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Major Discoveries Made in Paintings by Pieter de Hooch

Museum Prinsenhof Delft announced three discoveries made in three different paintings by Pieter de Hooch as part of its exhibition, Pieter de Hooch in Delft: From the shadow of Vermeer. A fingerprint was discovered on the canvas Cardplayers in a Sunlit Room, from the Royal Collection Trust (from the private collection of HM Queen Elizabeth II) and infrared imaging revealed ship’s masts on A Dutch Courtyard, from the National Gallery of Art (Washington). In the painting A Woman weighing Gold and Silver Coins, from the Gemäldegalerie Staatliche Museen zu Berlin, fragments of a signature were discovered that can very likely be attributed to the famous Delft master. For the Museum Prinsenhof Delft, these discoveries are unexpected and exciting consequences of bringing together 29 paintings for the exhibition (11 October 2019 – 16 February 2020).


The painting A Woman weighing Gold and Silver Coins, from ca. 1664, has always been considered as the most ‘Vermeer-like’ work in Pieter de Hooch’s oeuvre and it was, then, also attributed to the other Delft master for a time. Prior to the installation in Delft, an extensive examination of its condition was carried out with curator Katja Kleinert from Berlin, during which the conservator Johanneke Verhave (Restauratie Atelier Rotterdam) saw, for the first time, fragments of a signature on the right-hand bottom of the frame of the open window, which on closer inspection can almost certainly be read as P.D.HOOCH. About 100 years ago, during the time of the renowned German art historian Wilhelm von Bode, the painting A Woman weighing Gold and Silver Coins was acquired by the Kaiser Friedrich Museumsverein and it has been part of the Berlin collections ever since.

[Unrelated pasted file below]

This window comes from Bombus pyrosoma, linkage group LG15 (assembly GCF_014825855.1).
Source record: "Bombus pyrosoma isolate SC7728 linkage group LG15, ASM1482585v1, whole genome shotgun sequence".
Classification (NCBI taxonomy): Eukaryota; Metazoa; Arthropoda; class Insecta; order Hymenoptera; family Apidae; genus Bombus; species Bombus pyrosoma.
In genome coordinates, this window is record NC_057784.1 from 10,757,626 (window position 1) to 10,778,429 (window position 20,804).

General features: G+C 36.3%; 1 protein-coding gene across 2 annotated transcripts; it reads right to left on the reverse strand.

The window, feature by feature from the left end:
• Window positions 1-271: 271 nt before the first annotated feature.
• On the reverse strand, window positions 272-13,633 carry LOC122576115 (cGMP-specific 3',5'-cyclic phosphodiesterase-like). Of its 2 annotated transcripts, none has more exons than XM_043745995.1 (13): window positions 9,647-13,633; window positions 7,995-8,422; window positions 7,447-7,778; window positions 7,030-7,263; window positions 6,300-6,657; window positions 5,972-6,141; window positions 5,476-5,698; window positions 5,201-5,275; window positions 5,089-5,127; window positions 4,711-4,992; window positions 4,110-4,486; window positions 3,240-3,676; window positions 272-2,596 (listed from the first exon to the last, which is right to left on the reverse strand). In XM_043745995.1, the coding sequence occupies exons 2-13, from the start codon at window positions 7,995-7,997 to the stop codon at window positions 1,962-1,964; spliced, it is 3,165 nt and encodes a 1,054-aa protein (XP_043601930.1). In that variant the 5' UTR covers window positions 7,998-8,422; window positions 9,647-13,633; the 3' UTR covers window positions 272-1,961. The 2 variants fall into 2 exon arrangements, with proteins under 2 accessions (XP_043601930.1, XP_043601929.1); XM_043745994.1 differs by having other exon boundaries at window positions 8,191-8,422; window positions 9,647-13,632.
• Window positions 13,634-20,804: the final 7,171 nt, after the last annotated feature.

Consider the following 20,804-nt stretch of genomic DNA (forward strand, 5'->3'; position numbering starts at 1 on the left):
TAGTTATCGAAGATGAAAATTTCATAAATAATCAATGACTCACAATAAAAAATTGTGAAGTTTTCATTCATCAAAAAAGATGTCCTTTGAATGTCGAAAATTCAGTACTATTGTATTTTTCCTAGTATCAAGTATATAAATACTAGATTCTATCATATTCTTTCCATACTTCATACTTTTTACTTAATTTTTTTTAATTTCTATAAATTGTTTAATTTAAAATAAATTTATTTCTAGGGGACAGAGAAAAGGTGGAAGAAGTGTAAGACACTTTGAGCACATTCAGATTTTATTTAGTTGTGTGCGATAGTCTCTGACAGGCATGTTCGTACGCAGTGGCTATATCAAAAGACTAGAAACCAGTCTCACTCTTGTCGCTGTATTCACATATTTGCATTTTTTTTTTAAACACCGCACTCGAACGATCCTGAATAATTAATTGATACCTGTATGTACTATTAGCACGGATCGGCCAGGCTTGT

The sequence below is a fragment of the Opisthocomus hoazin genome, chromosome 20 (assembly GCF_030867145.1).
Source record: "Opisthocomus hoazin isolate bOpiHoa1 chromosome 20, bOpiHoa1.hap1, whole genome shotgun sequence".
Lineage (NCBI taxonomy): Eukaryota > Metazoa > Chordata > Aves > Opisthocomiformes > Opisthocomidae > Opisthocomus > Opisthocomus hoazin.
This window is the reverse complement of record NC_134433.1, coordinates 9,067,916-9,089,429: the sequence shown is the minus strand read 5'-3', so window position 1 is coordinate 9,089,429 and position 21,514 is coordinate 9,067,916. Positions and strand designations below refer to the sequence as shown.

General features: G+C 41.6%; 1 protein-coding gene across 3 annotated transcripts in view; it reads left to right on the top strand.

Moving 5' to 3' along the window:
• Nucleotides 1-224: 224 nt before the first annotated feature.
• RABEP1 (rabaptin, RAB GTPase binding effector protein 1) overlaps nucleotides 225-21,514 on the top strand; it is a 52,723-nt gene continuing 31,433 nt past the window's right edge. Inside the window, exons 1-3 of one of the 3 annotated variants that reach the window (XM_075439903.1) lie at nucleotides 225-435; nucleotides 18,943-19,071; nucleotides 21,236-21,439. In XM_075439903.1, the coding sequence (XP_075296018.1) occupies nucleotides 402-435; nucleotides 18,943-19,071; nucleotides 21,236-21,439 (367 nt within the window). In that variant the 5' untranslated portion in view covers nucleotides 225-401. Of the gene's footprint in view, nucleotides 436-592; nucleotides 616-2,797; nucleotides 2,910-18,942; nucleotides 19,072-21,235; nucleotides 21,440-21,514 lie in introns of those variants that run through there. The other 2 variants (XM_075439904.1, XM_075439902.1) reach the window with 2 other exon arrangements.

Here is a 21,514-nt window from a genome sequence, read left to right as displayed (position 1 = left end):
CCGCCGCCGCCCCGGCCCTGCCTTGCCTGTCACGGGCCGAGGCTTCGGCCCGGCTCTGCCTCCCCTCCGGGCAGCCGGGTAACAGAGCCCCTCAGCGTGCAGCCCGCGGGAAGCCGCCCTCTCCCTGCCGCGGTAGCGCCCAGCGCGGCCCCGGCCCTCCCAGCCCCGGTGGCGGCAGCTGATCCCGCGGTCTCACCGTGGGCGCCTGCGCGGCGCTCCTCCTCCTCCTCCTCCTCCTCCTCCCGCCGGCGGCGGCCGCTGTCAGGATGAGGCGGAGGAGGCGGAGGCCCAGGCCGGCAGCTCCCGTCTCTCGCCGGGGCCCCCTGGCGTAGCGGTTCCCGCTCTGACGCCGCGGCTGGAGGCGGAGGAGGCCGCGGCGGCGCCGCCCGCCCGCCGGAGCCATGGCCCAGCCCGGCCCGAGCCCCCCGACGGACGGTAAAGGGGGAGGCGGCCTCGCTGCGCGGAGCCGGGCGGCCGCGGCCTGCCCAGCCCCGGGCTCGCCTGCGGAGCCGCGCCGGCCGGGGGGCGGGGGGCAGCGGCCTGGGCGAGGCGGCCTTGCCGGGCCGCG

Possible signature on Pieter de Hooch’s Woman Weighing Gold and Silver Coins

Anita Jansen, senior curator at the Museum Prinsenhof Delft and co-curator of the exhibition: ‘Prior to installing the painting at the Museum Prinsenhof Delft, it was extensively studied. Research on techniques during the past two years revealed that De Hooch often signed his paintings on a window frame. If you next encounter remnants of paint in precisely that spot, alarm bells go off. To now be able to say with greater certainty that A Woman weighing Gold and Silver Coins was painted by Pieter de Hooch confirms the generally accepted attribution to De Hooch. Additional research will, however, determine whether we can say with 100% certainty that we are dealing with his signature.’


No one ever noticed it before, since Cardplayers in a Sunlit Room, one of the highlights of the exhibition at the Museum Prinsenhof Delft, from the private collection of HM Queen Elizabeth II of England, was first painted. In the lower right, in the middle of the depiction of pieces of a broken clay pipe on a typical Delft tiled floor, conservator Krista Blessley of the Royal Collection spotted the impression of – probably – a thumb prior to packing up the 1658 canvas. What is remarkable is that the fingerprint was made in the paint while it was still wet, even before the painting was varnished. According to Anita Jansen it is almost certainly a print of the master’s thumb. A direct relationship with the artist is the obvious implication of the presence of the fingerprint in the original coat of paint, since it was produced during the process of painting. De Hooch may have lifted up the painting from the easel to move it, while the paint was still wet.

Fingerprint on <em>Cardplayers in a Sunlit Room</em>

Fingerprint on Cardplayers in a Sunlit Room

Ship’s masts

Prior to shipping A Dutch Courtyard (ca. 1658-1660) to Delft, Dina Anchin, associate painting conservator at the National Gallery of Art in Washington, decided to carry out infrared imaging on the painting. To everyone’s surprise, the lines of ship’s masts were visible, drawn at the top left of the painting, ‘floating’ in the air and certainly not part of the present scene, next to the tower of the Nieuwe Kerk. The masts are the sort appropriate to rather large, rigged ships, which could not sail into the city of Delft in the 17th century. These could be ships belonging to an earlier draft, eventually altered by Pieter de Hooch himself, or a case of the reuse of a canvas. De Hooch sometimes depicted ships in his oeuvre, but did so at a later period, not during the years when he painted A Dutch Courtyard.

Ship masts in the background of <em>A Dutch Courtyard </em>(infrared image)

Ship masts in the background of  A Dutch Courtyard (infrared image)